The Organisation for Economic Co-operation and Development (OECD) published a revised discussion draft on 22 May 2015, in relation to Action 6 of the BEPS (Base Erosion and Profit Shifting) Action Plan (Action Plan 6), which is concerned with measures to address treaty abuse. Given the extensive submissions made by various parties on behalf of the fund industry, it was hoped that the revised discussion draft would contain measures to address the special requirements of funds and, in particular, provide a clear path to treaty access post-BEPS. Unfortunately, the discussion draft provides no comfort that these concerns will be addressed and raises the prospect that funds will face increased tax leakage in the future.

Background

The BEPS Action Plan was launched by the OECD in 2013, in response to perceived abusive tax avoidance – in particular, by multinational companies often involving the shifting of profit from high-tax to low-tax jurisdictions. Action Plan 6 is focussed on measures to counter “treaty shopping” and is designed to ensure that treaty benefits are not accorded in inappropriate circumstances.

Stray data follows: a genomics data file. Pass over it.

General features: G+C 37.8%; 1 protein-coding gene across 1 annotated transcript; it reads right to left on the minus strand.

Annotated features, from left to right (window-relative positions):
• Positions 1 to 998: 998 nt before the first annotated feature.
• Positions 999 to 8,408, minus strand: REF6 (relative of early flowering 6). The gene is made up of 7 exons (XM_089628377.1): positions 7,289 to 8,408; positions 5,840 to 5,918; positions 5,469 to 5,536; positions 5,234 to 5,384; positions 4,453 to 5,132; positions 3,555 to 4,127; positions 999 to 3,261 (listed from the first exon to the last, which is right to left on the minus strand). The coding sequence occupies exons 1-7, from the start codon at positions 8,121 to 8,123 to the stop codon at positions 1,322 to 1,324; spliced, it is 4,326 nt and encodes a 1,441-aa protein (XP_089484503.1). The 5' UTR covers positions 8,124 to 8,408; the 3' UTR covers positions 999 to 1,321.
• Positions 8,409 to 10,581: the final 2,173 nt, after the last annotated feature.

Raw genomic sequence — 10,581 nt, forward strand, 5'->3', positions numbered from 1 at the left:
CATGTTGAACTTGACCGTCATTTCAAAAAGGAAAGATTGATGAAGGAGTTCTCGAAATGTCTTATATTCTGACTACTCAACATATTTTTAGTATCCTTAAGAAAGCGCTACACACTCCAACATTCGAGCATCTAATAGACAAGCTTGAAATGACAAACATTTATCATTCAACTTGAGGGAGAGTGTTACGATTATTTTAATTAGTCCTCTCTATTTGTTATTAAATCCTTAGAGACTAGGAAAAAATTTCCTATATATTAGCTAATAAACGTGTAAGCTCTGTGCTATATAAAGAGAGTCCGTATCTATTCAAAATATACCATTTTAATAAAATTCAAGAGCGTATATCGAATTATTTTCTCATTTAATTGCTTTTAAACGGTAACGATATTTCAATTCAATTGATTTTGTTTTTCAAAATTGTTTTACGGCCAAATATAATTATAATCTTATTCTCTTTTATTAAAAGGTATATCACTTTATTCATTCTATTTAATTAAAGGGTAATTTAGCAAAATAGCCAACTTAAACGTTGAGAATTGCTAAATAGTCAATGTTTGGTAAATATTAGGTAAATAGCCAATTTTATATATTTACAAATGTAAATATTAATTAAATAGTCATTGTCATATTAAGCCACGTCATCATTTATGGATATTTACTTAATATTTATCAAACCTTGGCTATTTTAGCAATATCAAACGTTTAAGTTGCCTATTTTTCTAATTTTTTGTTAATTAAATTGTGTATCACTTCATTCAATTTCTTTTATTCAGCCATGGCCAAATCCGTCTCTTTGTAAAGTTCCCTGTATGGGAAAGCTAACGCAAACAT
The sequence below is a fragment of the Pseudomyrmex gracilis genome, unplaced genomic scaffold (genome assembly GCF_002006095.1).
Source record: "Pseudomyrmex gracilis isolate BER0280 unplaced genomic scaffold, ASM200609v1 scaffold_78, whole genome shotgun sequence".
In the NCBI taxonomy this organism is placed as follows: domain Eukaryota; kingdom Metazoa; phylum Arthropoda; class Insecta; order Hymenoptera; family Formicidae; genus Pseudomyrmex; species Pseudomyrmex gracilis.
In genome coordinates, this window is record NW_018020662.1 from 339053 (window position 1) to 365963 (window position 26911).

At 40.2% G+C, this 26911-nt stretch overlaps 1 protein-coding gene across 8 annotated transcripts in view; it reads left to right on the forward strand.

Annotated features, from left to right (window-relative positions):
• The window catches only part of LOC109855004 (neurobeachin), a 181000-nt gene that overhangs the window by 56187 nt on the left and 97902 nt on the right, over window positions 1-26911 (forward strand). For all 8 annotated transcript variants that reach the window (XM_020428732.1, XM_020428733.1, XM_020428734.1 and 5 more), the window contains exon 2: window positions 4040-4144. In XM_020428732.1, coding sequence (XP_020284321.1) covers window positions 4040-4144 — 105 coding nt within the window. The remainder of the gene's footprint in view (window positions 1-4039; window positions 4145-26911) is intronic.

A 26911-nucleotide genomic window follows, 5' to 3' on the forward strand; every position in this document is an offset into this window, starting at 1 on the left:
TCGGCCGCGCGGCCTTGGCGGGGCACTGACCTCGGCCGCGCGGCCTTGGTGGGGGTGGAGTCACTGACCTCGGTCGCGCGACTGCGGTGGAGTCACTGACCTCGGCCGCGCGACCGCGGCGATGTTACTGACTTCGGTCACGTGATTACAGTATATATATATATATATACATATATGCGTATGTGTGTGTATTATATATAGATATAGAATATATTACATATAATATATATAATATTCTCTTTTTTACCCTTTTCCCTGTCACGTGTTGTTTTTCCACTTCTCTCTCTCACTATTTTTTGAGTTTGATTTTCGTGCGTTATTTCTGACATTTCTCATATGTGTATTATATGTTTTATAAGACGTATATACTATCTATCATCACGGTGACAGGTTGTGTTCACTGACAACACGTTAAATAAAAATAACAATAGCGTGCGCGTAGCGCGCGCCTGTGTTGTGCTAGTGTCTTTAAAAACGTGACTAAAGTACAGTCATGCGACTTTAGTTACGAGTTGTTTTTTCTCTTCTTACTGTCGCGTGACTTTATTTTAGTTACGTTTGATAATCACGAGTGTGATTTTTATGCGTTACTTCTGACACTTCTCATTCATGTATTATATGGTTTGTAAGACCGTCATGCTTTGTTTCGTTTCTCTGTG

The Working Party in relation to Action Plan 6 had proposed in the original discussion draft that OECD member countries would include either or both of the following in their double-taxation treaties:

  1. a “limitation on benefit” (LOB) clause similar to that included in US tax treaties; and/or
  2. the principal purpose test (PPT), focusing on whether it is reasonable to conclude that obtaining a treaty benefit was one of the principal purposes of the arrangement or transaction.

Both of these potentially present major problems for funds. The LOB clause broadly requires the fund to have a significant connection with the country in which it is resident for tax purposes – such as, a majority of its investors having residence there or a listing of its interests on a local stock exchange. The PPT test is also difficult to apply in practice, particularly where funds seek to retain overall tax neutrality for investors by interposing treaty-entitled intermediary vehicles to facilitate treaty access for a range of investors resident in a variety of different jurisdictions. Further, the monitoring of investors for purposes of the PPT test would be a major challenge – if not impossible – for funds (such as open-ended funds) with frequent dealing days or securitisation vehicles.

Latest Proposals

The Working Party is now proposing that, provided the treaty contains a PPT, it can include a simplified form of LOB that contains a less stringent “derivative benefits” test than the original proposal.  The revised test can be satisfied if “equivalent beneficiaries” (persons who would themselves be entitled to equivalent relief under this or another treaty) own, directly or indirectly, more than 75% of the equity of the claimant. While the inclusion of a simplified LOB is a step forward, its application is subject to the satisfaction of the PPT and would still require identification of ultimate beneficial owners and verification of their treaty entitlement.